As a national champion during his only year of college, as the third overall pick in the NBA draft, and as a recipient, this summer, of a five-year, $124 million contract from the New York Knicks, Carmelo Anthony has spent his entire adult life playing elite basketball, and under the brightest lights of public scrutiny. Anthony has averaged at least 20 points scored per game in each of his eleven NBA seasons and has already earned an estimated $135.8 million in team salary, with untold millions more coming from endorsements and additional investments. Carmelo Anthony’s life couldn’t be more different than yours and mine if he were living on a different planet.
A modern basketball player who is this successful at his or her craft has, inherently, a set of responsibilities that extends far beyond his or her exploits on the basketball court. Take this Nike commercial featuring Anthony, nearly a decade old now. The rapid-fire montage of a day in Anthony’s life shows Carmelo making public appearances, getting hounded by autograph-seekers, and taking meetings, all between training sessions on the basketball court. Since Anthony played in Denver when this commercial was shot and has since moved to major-market New York City, his life really does feature this much perpetual activity–including taking time for filming the meta-scenes of this commercial–and this much being the center of everyone’s attention:
In this commercial, during the moments when Anthony is on the court, an unassuming man with a shaved head works out Anthony, tossing tennis balls at him while he dribbles and sending Carmelo through a battery of shooting, dribbling, running drills. It would have been easy for Nike to simply cast an extra as Trainer Man, but, admirably, this man is Idan Ravin, and Ravin is a personal trainer to Anthony and a whole host of other elite NBA stars.
Ravin boasts no formal qualifications as a player or trainer but he holds a whole bunch of de facto ones. Ravin should be considered one of the brightest minds in all of professional basketball, and he is entirely self-taught. I first heard of Ravin, as did most people outside of basketball’s most elite inner sanctums, from a profile of him written by Chris Ballard in Sports Illustrated in 2009. Immediately, I thought, “This man has the best job in the world.” As a freelance tutor who doesn’t advertise–who doesn’t even have set rates for his workouts–Ravin has built his career from the world’s best basketball players endorsing him via word of mouth.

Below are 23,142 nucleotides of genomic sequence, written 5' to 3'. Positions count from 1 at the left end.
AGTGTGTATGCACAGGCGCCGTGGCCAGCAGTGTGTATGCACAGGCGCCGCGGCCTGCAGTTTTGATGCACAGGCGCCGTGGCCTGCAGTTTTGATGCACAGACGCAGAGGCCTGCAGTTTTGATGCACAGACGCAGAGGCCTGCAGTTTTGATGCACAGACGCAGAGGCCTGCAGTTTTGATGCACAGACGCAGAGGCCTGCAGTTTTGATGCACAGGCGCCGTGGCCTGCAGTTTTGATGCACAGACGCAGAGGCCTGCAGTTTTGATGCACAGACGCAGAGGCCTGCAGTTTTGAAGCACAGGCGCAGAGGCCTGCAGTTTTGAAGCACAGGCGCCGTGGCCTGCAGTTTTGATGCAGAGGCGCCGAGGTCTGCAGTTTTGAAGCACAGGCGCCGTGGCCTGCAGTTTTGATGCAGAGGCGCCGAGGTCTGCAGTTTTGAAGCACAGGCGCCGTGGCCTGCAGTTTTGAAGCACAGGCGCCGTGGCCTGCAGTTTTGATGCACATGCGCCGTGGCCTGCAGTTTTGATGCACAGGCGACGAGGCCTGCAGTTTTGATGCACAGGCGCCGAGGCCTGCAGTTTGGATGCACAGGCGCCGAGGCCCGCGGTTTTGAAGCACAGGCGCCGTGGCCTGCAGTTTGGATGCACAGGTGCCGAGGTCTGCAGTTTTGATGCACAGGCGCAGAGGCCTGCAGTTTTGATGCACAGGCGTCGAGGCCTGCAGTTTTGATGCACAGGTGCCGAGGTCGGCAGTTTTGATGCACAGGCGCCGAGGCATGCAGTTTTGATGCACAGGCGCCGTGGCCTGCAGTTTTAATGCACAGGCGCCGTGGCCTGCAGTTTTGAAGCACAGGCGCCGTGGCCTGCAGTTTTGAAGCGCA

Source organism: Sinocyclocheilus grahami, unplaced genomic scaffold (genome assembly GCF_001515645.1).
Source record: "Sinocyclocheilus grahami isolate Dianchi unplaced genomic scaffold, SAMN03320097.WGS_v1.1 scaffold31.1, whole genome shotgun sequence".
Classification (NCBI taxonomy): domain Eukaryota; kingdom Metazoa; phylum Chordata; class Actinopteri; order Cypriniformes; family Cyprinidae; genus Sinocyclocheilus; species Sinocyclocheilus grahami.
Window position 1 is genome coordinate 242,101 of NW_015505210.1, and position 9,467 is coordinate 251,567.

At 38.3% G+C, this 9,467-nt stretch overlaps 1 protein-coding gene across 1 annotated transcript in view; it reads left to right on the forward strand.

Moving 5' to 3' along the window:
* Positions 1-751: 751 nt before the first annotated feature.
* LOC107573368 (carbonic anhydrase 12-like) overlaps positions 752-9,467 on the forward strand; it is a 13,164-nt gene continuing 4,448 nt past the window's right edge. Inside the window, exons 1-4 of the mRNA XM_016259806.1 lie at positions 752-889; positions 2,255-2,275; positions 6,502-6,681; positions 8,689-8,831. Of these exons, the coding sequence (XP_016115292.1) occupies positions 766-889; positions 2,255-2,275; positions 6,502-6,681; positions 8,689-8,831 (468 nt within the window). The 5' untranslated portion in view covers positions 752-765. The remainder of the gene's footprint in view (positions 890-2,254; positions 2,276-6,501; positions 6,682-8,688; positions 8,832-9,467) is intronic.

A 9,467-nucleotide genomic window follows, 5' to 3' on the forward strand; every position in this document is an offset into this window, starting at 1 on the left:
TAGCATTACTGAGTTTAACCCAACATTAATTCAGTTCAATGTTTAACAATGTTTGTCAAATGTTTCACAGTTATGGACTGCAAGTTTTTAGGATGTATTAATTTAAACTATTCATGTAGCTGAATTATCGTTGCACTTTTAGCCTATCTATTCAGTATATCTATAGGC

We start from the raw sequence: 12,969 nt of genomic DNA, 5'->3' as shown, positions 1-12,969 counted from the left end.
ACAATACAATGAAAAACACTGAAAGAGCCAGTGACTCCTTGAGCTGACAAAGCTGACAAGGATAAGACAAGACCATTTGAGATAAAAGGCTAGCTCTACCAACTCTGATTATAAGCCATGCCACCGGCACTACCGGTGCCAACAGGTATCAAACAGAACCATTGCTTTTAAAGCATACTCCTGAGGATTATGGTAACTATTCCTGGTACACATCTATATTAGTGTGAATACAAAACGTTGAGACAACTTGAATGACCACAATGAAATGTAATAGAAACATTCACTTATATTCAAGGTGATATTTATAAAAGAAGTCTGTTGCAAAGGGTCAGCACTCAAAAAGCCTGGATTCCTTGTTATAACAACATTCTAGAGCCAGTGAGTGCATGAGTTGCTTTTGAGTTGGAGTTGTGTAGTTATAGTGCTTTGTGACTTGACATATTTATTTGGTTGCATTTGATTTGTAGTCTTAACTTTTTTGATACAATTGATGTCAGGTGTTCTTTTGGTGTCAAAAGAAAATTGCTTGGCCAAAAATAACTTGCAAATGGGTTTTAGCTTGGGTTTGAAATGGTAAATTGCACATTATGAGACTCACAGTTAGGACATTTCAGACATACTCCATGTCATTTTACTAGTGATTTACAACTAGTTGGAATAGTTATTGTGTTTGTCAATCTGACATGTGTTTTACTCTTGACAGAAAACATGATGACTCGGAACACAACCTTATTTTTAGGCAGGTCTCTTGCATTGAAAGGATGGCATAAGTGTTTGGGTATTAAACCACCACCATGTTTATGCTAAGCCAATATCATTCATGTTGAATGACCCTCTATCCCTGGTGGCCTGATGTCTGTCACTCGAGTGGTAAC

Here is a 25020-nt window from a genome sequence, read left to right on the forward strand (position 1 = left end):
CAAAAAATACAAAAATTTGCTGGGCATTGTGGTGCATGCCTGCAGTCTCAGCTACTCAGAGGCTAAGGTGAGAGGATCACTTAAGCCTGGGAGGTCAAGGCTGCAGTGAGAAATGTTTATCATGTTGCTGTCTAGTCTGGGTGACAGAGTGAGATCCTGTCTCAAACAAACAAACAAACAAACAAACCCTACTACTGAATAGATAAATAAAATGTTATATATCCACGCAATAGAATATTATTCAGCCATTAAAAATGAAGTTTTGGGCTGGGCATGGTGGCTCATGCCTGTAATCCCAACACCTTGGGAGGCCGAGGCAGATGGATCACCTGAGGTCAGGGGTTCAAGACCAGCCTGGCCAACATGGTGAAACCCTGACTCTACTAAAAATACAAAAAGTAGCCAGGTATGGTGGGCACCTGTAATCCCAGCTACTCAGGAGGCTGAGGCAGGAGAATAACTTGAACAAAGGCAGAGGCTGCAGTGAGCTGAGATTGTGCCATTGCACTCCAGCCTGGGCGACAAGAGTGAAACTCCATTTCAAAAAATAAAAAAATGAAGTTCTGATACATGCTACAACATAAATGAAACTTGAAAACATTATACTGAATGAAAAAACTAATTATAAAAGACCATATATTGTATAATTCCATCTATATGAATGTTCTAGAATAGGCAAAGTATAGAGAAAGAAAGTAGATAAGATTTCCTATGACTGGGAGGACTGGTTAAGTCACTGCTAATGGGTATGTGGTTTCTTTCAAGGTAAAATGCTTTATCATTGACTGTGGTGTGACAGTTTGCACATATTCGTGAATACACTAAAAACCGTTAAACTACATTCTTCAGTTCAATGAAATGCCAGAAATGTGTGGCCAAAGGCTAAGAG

Ravin’s workouts are short, hyper-intentional, and hyper-intense. An NBA coach can run a three-hour practice full of yelling, endless and mindless sprinting, and micromanaging, and the players have to be there regardless of how well the practice is run. Nobody is required, however, to work out with Ravin. But from Anthony to Dwight Howard to LeBron James himself to a veritable All-Star team of NBA players, all return to Ravin voluntarily because of his affable approach: knowing the sheer hectic-ness of players’ schedules, Ravin makes it a point to not get angry if a player is late to a session; his intentional drills expand and diversify their basketball skills in ways that nobody else does. Think of it like an after-school tutoring session, but for PhD candidates only.
What I find inspiring about Ravin’s story, now laid out for us in this year’s riveting The Hoops Whisperer, is that he has attained his career without the help of any connections or hook-ups. An uninspired lawyer by day, Ravin has always pursued excellence in basketball–whether as a youth player or improving the games of the world’s best–with a full-hearted and singular passion. It was unwavering passion and love for the game of basketball that kept Ravin hooked on it as he first coached a youth basketball team after work, and then finally worked out his first college players, and then finally worked out his first professional players, and all the way up to becoming a confidant of a player of Carmelo’s stature.
Ravin put in decades of work before earning his first paycheck in basketball, a tale of admirable and foolhardy tenacity that served to genuinely inspire me to stick to the craft of writing with an iota of the passion that Ravin has for basketball.
At these elite heights of the game, finding ways to improve a player’s already considerable skills is simply not a job for a muscle-bound, testosterone-flooded shouter. In order to actually teach these superstars new dimensions to the game of basketball, Ravin’s approach must be holistic, and usually teeters into the zen. He writes:
Training isn’t confined to a gym. It can mean late nights at home taking notes, eyes on the television during a player’s West Coast road trip; responding to the flurry of text messages after a shitty game; reminding them to do what’s in their best interest; reinforcing the principles we spent an off-season refining; listening when frustrations bubble; offering advice when their personal lives hit a rough patch; lifting spirits on bad days and humbling egos on good days; sitting in Tibetan silence on long flights and car rides because they wanted company, not conversation; attending their birthday celebrations, weddings, and guest appearances to show my unwavering support.
That sounds like a lot of work just to get to Ravin’s one-hour training sessions. It is a lot of work. But if you want to be a master craftsman at something, anything–for Ravin, it so happens to be teaching basketball–you must throw your whole life into the cause.
Miles Wray lives in Seattle and writes a recurring column for McSweeney's Internet Tendency called Reviews of Self-Help Books by Professional Athletes. He is an assistant editor for the online literary journal Spartan (spartanlit.com).